Latest Buzz on Victor Oladipo Trade, Andrew Wiggins' Warriors Future

Martin FennContributor IIIMay 16, 2020

Indiana Pacers guard Victor Oladipo (4) reacts to making a shot late in the fourth quarter against the Boston Celtics in an NBA basketball game in Indianapolis, Tuesday, March 10, 2020. (AP Photo/AJ Mast)
AJ MAST/Associated Press

The 2019-20 NBA season was supposed to feature a triumphant comeback story for Indiana Pacers guard Victor Oladipo.

Oladipo suffered a ruptured quad tendon in January 2019 and worked his way back into the starting lineup after 12 months of rehab. The 28-year-old made his return January 29 against the Chicago Bulls. However, he struggled to regain the form that made him in All-Star in 2018 and 2019.

The guard played 13 games prior to the suspension of play because of the coronavirus pandemic, averaging 13.8 points, 3.0 rebounds and 3.0 assists while shooting below 40 percent from the field and just 30 percent from beyond the arc. Naturally, he was going to need time to round into form, which he didn't get.

It is unfortunate for Oladipo because he moves into the final year of his contract next season. Before the injury, it would have been a foregone conclusion the Pacers would offer him an extension. However, Oladipo's small sample size was hardly the most encouraging entering a walk year.

Still, it does not appear the Pacers are entertaining the idea of moving Oladipo, as J. Michael of the Indianapolis Star reported sources have said Oladipo is "not going anywhere."

Michael said Oladipo has an "'open door' relationship with president Kevin Pritchard and general manager Chad Buchanan," adding that the guard has enjoyed his time in Indiana and would like to remain with the team for foreseeable future.

Although Michael reported Oladipo stands to make more money once he reaches free agency than he would by signing an extension, there is an "understanding" of how the two sides will proceed, a sign there is good faith between the Pacers and the player's camp.

Oladipo is still in the early stages of his prime, and he was blossoming as one of the top two-way combo guards in the league prior to suffering the injury.

The Pacers could also elect to let Oladipo walk if he fails to get back on track. Either way, there does not appear to be any rush in determining his future.


Warriors Never Hoped to 'Flip' Andrew Wiggins

Jeff Chiu/Associated Press


The Golden State Warriors went bold last offseason.

Though former Dubs star Kevin Durant signed with the Brooklyn Nets in free agency, the Warriors orchestrated a sign-and-trade to land former Nets guard D'Angelo Russell. Golden State hoped Russell could play a combo guard role alongside Stephen Curry in place of the injured Klay Thompson.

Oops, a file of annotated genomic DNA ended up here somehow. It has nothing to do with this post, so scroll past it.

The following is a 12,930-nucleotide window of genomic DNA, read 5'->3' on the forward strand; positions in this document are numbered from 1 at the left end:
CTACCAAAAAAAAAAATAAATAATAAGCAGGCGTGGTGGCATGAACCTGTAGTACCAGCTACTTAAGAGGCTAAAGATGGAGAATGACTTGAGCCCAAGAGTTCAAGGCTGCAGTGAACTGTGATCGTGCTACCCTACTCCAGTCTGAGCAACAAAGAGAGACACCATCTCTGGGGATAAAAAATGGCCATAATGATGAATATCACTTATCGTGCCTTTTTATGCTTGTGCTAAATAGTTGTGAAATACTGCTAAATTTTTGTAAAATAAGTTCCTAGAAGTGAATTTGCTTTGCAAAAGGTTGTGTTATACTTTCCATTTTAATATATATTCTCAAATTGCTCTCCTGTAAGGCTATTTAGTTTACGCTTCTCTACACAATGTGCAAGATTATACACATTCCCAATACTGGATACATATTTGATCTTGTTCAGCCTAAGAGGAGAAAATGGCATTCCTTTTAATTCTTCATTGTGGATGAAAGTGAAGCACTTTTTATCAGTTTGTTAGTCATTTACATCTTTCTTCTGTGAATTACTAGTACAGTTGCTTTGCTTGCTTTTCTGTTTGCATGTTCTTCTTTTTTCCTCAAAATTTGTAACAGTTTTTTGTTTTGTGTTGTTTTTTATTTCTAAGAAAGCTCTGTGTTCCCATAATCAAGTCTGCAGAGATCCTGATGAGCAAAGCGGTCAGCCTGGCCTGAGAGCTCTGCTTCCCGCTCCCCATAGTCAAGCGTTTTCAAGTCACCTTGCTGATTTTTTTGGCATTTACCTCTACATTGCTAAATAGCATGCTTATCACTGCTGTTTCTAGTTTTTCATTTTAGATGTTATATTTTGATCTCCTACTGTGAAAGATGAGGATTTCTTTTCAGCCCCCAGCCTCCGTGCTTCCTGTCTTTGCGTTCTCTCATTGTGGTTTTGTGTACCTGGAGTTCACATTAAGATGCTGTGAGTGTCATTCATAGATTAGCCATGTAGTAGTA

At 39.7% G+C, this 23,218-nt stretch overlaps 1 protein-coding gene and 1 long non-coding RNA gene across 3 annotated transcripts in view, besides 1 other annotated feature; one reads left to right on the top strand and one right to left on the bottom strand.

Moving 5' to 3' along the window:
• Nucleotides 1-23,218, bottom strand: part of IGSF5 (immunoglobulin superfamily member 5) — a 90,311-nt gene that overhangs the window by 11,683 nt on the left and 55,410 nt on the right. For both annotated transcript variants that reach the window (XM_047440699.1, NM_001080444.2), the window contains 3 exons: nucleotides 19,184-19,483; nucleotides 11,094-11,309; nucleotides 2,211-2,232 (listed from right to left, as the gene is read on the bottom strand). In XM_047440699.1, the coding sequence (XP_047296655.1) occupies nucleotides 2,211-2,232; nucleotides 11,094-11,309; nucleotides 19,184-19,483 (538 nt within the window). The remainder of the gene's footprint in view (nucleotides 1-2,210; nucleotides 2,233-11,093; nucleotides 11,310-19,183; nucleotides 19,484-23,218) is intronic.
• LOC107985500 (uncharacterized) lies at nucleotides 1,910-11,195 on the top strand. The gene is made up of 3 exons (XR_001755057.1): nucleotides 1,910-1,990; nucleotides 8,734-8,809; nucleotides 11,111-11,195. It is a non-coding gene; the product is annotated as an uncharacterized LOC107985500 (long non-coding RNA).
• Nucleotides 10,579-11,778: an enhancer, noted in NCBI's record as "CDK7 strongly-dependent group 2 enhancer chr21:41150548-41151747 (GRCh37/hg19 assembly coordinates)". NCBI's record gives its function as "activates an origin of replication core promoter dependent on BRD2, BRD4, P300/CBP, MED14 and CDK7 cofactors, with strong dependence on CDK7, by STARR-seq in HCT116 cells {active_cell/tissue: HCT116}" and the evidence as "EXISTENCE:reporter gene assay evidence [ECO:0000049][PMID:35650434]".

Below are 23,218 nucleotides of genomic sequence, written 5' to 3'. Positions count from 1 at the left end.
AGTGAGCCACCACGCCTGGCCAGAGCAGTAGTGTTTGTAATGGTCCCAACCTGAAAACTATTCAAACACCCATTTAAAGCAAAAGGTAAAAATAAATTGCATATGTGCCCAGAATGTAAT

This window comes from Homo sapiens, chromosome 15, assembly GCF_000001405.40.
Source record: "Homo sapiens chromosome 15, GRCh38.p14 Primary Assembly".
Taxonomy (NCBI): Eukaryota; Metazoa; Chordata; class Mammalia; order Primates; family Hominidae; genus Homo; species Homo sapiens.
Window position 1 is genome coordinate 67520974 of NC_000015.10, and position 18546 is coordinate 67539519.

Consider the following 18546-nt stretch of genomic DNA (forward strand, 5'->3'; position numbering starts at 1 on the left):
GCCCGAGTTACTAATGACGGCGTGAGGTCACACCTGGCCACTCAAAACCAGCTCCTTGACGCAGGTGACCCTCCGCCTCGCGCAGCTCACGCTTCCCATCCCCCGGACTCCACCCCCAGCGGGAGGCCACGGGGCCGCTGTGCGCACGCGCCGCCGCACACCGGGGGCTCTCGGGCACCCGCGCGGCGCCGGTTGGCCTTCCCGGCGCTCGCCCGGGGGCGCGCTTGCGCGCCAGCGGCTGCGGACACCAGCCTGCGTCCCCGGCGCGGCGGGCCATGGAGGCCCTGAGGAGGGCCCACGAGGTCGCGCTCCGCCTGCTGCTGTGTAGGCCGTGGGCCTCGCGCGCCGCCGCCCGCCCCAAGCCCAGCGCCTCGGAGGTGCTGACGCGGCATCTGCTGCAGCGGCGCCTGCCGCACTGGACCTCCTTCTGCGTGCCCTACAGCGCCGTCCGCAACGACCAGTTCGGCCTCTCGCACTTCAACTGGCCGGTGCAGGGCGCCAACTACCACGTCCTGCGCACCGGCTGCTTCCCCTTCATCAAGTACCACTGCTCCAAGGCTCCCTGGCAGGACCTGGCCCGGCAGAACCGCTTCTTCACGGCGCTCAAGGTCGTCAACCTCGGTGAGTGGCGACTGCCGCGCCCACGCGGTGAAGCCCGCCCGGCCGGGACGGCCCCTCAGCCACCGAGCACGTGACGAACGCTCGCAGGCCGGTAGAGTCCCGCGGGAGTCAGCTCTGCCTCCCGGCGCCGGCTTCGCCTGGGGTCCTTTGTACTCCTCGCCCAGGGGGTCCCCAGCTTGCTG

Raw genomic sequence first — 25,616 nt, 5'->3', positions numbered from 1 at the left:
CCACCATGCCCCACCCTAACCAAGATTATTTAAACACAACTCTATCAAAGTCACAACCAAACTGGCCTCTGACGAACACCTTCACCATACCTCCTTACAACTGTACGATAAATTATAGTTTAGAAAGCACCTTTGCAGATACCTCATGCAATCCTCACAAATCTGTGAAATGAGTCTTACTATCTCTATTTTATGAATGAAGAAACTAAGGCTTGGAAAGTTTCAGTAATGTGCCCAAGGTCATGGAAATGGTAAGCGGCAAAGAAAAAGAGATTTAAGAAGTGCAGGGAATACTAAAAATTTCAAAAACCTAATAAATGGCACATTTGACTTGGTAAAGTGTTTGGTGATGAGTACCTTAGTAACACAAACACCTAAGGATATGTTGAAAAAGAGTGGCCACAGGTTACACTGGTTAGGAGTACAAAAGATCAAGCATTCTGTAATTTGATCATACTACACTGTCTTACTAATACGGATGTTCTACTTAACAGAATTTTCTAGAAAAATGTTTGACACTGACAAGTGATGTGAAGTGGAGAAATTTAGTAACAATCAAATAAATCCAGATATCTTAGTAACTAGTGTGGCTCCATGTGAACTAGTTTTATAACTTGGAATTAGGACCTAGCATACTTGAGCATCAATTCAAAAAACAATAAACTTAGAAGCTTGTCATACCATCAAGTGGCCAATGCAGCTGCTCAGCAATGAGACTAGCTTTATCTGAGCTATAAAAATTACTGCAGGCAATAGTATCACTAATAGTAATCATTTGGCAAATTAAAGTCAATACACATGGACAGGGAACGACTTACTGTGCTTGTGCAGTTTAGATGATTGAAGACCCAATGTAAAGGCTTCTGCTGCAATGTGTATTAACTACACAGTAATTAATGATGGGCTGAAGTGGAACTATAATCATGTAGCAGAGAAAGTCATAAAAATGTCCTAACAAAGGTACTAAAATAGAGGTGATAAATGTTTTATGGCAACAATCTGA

Instead, Curry suffered a broken left hand in the fourth game of the season, and Golden State's season went right in the gutter.

Rather than trying to make something out of nothing, the Warriors acted quickly to plan for the future. They traded Russell to the Minnesota Timberwolves in exchange for small forward Andrew Wiggins, who failed to live up to the hype he seemed to promise when he was selected with the No. 1 overall pick in 2014.

The question became, was Wiggins in the Warriors' long-term plans? Or was the trade executed with the hopes they could move off his salary?

Anthony Slater of The Athletic reported Golden State "got Wiggins with the expectation that he'll be their starting small forward next season, not just a matching contract to flip (like they did with Russell)."

Wiggins does seem to be a better fit for the Warriors than Russell as they build for next year. Whereas retaining the latter would have forced the Warriors to move Thompson to small forward, acquiring Wiggins allows them to keep Thompson at the shooting guard spot, with the possibility Wiggins also sees minutes at the 2.

Moreover, Wiggins is less ball-dominant than Russell. He is the kind of third scorer who could thrive alongside Curry and Thompson. Wiggins has traditionally struggled to shoot the three-ball (33 percent for his career), but he should benefit from added spacing and a roster with more scoring options.

In many ways, the Warriors might hope Wiggins can become the sort of player Harrison Barnes was for the Dubs. The 25-year-old is hardly the same kind of defender as Barnes, but he is an athletic swingman who can guard multiple positions and moves well off the ball.

Wiggins cannot afford to keep settling for contested mid-range jumpers. But if he embraces his role as a floor-spacer and off-ball cutter, he could be an optimal fit in Golden State.


All stats obtained via Basketball Reference.